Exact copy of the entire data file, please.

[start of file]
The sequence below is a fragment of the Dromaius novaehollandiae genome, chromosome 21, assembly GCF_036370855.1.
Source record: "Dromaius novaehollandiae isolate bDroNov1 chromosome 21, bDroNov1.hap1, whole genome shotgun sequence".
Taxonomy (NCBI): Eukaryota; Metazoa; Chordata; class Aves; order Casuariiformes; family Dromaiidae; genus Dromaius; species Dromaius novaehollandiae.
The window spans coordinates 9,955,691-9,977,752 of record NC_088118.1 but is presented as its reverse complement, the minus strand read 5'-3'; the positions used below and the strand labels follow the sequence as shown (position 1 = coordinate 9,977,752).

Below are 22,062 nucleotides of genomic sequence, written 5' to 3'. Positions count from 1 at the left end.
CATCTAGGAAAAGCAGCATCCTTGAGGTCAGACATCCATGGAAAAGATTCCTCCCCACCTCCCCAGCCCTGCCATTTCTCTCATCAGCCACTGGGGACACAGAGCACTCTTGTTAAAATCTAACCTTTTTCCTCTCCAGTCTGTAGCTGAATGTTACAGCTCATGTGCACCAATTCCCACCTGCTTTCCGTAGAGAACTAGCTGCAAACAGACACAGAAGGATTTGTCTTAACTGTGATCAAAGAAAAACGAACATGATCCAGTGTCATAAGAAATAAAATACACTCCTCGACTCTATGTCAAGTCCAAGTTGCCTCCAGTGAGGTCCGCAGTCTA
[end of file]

The sequence below is a fragment of the Dromaius novaehollandiae genome, chromosome 21, assembly GCF_036370855.1.
Source record: "Dromaius novaehollandiae isolate bDroNov1 chromosome 21, bDroNov1.hap1, whole genome shotgun sequence".
Taxonomy (NCBI): Eukaryota; Metazoa; Chordata; class Aves; order Casuariiformes; family Dromaiidae; genus Dromaius; species Dromaius novaehollandiae.
The window spans coordinates 9,955,691-9,977,752 of record NC_088118.1 but is presented as its reverse complement, the minus strand read 5'-3'; the positions used below and the strand labels follow the sequence as shown (position 1 = coordinate 9,977,752).

Below are 22,062 nucleotides of genomic sequence, written 5' to 3'. Positions count from 1 at the left end.
CATCTAGGAAAAGCAGCATCCTTGAGGTCAGACATCCATGGAAAAGATTCCTCCCCACCTCCCCAGCCCTGCCATTTCTCTCATCAGCCACTGGGGACACAGAGCACTCTTGTTAAAATCTAACCTTTTTCCTCTCCAGTCTGTAGCTGAATGTTACAGCTCATGTGCACCAATTCCCACCTGCTTTCCGTAGAGAACTAGCTGCAAACAGACACAGAAGGATTTGTCTTAACTGTGATCAAAGAAAAACGAACATGATCCAGTGTCATAAGAAATAAAATACACTCCTCGACTCTATGTCAAGTCCAAGTTGCCTCCAGTGAGGTCCGCAGTCTA